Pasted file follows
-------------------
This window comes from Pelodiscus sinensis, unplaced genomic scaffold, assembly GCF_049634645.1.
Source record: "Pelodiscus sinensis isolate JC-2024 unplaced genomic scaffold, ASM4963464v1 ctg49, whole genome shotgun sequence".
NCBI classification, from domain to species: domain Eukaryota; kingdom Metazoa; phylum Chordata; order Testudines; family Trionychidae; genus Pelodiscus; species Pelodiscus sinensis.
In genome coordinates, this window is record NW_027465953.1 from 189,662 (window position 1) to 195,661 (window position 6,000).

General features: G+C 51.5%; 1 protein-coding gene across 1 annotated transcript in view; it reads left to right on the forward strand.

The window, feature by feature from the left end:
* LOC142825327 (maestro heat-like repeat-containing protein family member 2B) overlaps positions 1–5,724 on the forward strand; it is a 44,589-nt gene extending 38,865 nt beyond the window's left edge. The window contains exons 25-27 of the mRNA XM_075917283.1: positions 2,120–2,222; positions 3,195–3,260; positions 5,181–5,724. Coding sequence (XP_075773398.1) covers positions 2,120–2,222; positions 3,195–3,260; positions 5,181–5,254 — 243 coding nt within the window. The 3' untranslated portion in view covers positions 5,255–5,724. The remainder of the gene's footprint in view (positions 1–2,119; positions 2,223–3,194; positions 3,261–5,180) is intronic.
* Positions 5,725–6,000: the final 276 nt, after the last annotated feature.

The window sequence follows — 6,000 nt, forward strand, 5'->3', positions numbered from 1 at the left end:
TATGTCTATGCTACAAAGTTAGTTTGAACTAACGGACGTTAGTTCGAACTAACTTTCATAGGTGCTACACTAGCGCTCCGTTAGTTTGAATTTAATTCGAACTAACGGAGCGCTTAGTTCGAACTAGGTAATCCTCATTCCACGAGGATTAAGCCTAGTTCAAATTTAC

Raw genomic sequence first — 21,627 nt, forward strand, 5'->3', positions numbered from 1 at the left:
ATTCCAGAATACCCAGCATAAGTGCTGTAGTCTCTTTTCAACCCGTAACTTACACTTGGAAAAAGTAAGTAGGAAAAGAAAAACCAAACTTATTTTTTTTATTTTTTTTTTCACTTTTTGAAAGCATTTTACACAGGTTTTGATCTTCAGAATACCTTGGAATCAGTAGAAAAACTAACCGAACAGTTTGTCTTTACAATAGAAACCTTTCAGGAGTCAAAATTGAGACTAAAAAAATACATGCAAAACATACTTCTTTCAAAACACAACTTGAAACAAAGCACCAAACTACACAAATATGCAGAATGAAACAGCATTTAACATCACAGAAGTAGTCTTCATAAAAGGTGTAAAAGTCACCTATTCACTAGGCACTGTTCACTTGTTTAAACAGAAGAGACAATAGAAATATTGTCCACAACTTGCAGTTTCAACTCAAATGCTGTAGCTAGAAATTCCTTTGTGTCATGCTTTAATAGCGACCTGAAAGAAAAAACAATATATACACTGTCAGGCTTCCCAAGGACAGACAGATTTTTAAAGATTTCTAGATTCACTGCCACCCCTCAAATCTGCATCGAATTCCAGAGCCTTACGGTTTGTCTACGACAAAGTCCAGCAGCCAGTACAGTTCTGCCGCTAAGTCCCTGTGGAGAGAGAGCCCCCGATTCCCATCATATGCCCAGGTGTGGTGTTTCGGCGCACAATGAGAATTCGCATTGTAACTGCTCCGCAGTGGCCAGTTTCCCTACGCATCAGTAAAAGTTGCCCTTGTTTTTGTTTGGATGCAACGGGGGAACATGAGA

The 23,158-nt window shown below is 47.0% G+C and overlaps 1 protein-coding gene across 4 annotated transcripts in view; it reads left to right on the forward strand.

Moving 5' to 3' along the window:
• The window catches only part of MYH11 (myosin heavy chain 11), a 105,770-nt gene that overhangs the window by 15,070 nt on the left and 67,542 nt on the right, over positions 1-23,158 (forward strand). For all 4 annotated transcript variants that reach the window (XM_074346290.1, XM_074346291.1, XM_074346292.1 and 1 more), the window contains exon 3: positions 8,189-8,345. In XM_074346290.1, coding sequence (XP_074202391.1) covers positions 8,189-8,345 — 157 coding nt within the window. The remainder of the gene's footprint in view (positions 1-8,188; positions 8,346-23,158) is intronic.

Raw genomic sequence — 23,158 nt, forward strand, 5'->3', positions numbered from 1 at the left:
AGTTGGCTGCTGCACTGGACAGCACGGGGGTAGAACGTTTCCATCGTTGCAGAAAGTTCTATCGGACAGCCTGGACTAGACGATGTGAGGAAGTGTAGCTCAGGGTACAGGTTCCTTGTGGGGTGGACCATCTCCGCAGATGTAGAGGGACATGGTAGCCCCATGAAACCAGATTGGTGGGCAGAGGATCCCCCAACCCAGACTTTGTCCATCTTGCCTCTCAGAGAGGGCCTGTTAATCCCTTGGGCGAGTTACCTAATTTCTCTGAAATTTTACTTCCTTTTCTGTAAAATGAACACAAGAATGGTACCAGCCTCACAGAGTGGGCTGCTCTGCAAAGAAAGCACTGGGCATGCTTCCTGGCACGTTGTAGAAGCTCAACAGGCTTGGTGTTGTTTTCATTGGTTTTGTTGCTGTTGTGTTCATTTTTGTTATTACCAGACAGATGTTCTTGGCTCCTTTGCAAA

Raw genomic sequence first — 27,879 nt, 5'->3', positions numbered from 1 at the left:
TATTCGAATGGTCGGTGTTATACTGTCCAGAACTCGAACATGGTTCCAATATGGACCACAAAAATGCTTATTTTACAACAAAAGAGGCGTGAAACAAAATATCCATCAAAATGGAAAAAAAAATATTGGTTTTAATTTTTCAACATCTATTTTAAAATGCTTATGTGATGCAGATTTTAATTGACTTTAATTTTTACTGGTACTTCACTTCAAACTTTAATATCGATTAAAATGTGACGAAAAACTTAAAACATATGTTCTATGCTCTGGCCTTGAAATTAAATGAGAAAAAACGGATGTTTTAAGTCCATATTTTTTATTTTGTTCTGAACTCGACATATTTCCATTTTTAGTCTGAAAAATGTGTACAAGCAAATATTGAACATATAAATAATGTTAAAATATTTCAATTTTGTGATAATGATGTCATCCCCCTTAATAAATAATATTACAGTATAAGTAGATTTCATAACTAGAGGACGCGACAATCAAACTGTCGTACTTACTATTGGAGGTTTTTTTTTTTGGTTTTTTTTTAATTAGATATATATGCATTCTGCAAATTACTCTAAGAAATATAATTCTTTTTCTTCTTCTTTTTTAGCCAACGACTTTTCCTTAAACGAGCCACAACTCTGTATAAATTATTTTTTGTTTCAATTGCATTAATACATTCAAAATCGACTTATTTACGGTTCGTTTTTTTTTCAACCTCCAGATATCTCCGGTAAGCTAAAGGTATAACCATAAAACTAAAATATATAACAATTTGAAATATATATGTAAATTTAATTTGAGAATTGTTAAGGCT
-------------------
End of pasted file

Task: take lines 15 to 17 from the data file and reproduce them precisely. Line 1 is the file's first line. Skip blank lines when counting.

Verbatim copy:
• The window catches only part of MYH11 (myosin heavy chain 11), a 105,770-nt gene that overhangs the window by 15,070 nt on the left and 67,542 nt on the right, over positions 1-23,158 (forward strand). For all 4 annotated transcript variants that reach the window (XM_074346290.1, XM_074346291.1, XM_074346292.1 and 1 more), the window contains exon 3: positions 8,189-8,345. In XM_074346290.1, coding sequence (XP_074202391.1) covers positions 8,189-8,345 — 157 coding nt within the window. The remainder of the gene's footprint in view (positions 1-8,188; positions 8,346-23,158) is intronic.

Raw genomic sequence — 23,158 nt, forward strand, 5'->3', positions numbered from 1 at the left:
AGTTGGCTGCTGCACTGGACAGCACGGGGGTAGAACGTTTCCATCGTTGCAGAAAGTTCTATCGGACAGCCTGGACTAGACGATGTGAGGAAGTGTAGCTCAGGGTACAGGTTCCTTGTGGGGTGGACCATCTCCGCAGATGTAGAGGGACATGGTAGCCCCATGAAACCAGATTGGTGGGCAGAGGATCCCCCAACCCAGACTTTGTCCATCTTGCCTCTCAGAGAGGGCCTGTTAATCCCTTGGGCGAGTTACCTAATTTCTCTGAAATTTTACTTCCTTTTCTGTAAAATGAACACAAGAATGGTACCAGCCTCACAGAGTGGGCTGCTCTGCAAAGAAAGCACTGGGCATGCTTCCTGGCACGTTGTAGAAGCTCAACAGGCTTGGTGTTGTTTTCATTGGTTTTGTTGCTGTTGTGTTCATTTTTGTTATTACCAGACAGATGTTCTTGGCTCCTTTGCAAA